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Health Educ Res. 1994 Mar;9(1):57-67.

Condom use negotiation among sex workers in Singapore: findings from qualitative research.

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  • 1Department of Community, Occupational and Family Medicine National University of Singapore, National University Hospital.


Following an earlier study of 806 sex workers in Singapore in which they were found to succeed only half the time in getting clients to use condoms, a qualitative investigation was conducted on 40 sex workers to explore their perceived barriers and approaches in negotiating condom use with clients. Five different patterns of condom use were identified: successful, unsuccessful, misinformed, passive and uninterested. The successful negotiators used several practical approaches to secure clients' compliance. Unsuccessful negotiators experienced problems such as inability to resist clients' pressure or respond to their queries. The misinformed group believed that regular clients were safe. The passive group did not negotiate condom use due to their perceptions of lack of support from peers and brothel keepers, and the uninterested group was apathetic with fatalistic perceptions of AIDS. The in-depth interviews with successful negotiators provided relevant, specific and practical information which could be disseminated to their peers to develop their negotiation skills. This qualitative study also provided useful insights on condom use negotiation and highlighted the need for comprehensive interventions which should not only aim at developing sex workers' negotiation skills but also at gathering support from brothel keepers to facilitate behaviour change, and public education directed at clients to increase condom use.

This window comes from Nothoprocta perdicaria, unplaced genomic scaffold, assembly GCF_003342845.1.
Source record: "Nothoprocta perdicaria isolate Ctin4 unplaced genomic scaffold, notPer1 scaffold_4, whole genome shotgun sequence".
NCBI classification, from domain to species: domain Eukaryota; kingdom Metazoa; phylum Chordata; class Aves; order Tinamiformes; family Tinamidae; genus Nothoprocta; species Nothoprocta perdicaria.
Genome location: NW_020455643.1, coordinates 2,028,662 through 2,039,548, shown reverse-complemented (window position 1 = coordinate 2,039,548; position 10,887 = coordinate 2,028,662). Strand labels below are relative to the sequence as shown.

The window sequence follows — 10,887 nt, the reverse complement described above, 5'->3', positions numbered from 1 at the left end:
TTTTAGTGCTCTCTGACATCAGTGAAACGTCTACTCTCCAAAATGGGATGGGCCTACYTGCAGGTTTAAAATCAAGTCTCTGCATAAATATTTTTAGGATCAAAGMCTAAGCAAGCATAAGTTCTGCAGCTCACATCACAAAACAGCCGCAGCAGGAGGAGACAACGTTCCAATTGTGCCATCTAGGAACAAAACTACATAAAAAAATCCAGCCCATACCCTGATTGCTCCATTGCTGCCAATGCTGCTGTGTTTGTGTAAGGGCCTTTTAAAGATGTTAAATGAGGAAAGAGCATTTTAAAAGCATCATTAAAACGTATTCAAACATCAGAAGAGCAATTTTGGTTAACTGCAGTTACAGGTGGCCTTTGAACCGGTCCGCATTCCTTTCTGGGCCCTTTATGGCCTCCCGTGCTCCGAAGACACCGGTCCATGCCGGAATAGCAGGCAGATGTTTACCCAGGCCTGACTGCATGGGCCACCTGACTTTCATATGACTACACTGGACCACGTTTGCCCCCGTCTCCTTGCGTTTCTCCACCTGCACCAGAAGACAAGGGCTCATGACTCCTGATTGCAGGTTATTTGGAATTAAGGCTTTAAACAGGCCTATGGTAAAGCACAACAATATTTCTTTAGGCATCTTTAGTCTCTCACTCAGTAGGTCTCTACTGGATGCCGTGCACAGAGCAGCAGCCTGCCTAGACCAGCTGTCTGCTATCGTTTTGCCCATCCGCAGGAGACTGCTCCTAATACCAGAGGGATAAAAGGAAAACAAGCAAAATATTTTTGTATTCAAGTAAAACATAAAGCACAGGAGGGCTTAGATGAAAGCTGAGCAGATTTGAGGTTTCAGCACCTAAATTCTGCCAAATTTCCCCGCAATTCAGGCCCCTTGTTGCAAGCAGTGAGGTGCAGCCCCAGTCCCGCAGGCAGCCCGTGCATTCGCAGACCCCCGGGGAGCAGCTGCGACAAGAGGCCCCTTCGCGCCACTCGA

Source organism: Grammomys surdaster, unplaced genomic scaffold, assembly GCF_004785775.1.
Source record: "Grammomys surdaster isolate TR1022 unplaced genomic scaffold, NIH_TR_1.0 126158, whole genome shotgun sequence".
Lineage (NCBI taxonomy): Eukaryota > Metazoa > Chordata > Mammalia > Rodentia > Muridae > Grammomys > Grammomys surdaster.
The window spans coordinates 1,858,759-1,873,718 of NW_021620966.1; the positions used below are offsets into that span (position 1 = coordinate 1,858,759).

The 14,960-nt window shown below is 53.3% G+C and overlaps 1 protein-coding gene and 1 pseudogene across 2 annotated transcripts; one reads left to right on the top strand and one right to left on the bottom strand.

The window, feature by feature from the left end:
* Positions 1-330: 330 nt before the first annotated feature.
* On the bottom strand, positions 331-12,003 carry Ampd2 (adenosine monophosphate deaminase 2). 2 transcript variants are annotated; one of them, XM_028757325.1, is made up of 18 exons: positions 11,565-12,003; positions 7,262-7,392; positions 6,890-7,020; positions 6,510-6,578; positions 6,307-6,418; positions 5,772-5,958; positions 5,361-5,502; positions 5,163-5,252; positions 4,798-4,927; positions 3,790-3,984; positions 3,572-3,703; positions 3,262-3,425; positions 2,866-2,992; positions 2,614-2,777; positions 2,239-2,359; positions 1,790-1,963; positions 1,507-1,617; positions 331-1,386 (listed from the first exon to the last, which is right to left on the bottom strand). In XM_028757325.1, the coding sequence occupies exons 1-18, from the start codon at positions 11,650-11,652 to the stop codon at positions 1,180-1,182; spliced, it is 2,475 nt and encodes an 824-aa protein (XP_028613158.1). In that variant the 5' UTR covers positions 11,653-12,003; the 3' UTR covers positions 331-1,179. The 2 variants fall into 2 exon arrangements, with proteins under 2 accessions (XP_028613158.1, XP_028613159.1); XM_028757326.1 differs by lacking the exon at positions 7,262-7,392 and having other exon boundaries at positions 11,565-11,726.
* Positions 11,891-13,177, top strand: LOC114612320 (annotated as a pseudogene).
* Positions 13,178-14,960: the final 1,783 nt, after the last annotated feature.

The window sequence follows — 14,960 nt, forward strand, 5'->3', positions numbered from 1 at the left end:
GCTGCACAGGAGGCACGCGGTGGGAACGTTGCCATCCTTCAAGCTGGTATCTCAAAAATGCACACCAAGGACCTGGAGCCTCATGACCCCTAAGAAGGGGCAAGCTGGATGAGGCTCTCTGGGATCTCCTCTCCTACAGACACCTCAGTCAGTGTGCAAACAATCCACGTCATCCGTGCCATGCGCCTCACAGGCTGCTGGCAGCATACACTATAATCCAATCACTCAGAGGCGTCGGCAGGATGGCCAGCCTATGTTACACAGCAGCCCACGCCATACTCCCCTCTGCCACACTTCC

[PubMed - indexed for MEDLINE]
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